National Geographic : 1921 Jul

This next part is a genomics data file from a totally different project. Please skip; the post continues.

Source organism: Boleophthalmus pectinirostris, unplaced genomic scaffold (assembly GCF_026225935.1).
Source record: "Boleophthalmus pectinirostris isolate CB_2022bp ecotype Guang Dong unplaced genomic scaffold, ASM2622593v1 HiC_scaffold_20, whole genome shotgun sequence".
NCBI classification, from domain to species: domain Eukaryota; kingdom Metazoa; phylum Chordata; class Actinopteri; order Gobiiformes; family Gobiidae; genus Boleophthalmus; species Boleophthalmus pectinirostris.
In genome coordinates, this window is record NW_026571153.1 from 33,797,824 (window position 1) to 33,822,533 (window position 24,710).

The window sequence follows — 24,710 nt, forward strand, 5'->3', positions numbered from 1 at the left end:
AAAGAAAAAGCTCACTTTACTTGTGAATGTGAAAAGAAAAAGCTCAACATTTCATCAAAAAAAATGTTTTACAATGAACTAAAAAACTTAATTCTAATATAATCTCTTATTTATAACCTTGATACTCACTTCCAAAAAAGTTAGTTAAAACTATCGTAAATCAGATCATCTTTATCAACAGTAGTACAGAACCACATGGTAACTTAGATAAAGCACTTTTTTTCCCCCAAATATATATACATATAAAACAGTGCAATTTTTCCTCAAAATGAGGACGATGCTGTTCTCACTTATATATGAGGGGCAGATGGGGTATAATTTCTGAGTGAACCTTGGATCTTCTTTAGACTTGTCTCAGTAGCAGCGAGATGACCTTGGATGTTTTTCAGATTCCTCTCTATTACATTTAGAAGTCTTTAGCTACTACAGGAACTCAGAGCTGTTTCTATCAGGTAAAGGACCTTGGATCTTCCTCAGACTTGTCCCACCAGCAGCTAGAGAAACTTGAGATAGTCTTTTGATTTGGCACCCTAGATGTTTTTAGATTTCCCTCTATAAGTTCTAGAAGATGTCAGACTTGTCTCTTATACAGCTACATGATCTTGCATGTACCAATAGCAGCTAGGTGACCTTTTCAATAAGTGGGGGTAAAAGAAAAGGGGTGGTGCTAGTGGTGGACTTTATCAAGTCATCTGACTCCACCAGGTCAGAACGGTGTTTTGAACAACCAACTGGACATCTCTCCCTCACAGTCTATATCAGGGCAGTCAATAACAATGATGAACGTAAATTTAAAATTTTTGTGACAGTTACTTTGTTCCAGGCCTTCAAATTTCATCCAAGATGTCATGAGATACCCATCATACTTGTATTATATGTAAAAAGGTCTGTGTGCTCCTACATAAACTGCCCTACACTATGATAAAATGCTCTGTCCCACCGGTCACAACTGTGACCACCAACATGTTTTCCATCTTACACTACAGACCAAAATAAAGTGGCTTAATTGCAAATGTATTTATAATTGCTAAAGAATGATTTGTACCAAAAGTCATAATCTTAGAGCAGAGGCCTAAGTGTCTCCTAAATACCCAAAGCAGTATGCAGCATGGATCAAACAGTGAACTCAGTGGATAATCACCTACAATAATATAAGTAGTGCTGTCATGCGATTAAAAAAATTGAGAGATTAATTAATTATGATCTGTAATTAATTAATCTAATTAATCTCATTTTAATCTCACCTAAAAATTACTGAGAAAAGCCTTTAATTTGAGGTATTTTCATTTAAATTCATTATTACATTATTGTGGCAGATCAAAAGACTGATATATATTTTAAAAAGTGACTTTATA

THE NATIONAL GEOGRAPHIC MAGAZINE Photograph by A. Nielen JAPAN DRESSES HER TREES FOR WINTE These jackets, or hoods of straw, are put o\ tender tree-tops in autumn to protect them frost. "Mountains and Mankind," we see how the Greeks "seized eagerly on any strik ing piece of hill scenery and connected it with a legend or a shrine"; how "they took their highest mountain - broad backed Olympus-for the home of the gods"; and how "they found in the cliffs of Delphi a dwelling for their greatest oracle and a center for their patriot ism"-when one remembers all this, one has but to substitute such names as that of the far loftier "peerless peak" of Fuji san (Fuji-yama), or of Ontake, up to whose sacred summit-shrine the white robed pilgrims toil by thousands, in sunshine and in storm, to wor ship; or of those still holier fanes in far-off Ise in Yamato, where only the Emperor himself or his chosen representative may enter, on behalf of his people, to hold converse with the spirits of the "Divine Ancestors," in order to see how close a resemblance exists between the influence of similar physical surroundings on two peoples endowed with the like characteristics of a lively, artistic, and impressionable na ture. Had Pausanias been able to pursue an itinerary in the Land of the Rising Sun similar to that which he followed in his "De scription of Greece," he would have furnished us with pictures of scenery and observation of the folk-lore and legends of Japan that would, in a hundred separate instances, have been equally true of either of these beautiful lands. MORE STRIKING CLIMATIC CON TRASTS THAN IN ANY OTHER LAND The climatic conditions of Japan offer contrasts of a more striking character than any other country of similar area in the world. While in the north ernmost island we have mainly subarctic features, in the south ernmost we find them subtrop ical. Moreover, on the west coast of the main island we find both those extremes represented in the same region. The cold, dry northwesterly winds of winter that sweep across from Siberia gather up the moisture over the Japan Sea and deposit it in a snowfall often heavy enough to bury whole villages. Intercommunication between house and house is then maintained only by means of sheltered arcades, and buildings of importance need to be identified by sign posts stuck in the snow to indicate the "Post-office is below," "The police sta tion will be found underneath this spot." Nevertheless, in the same region the sum mer is almost tropical in character.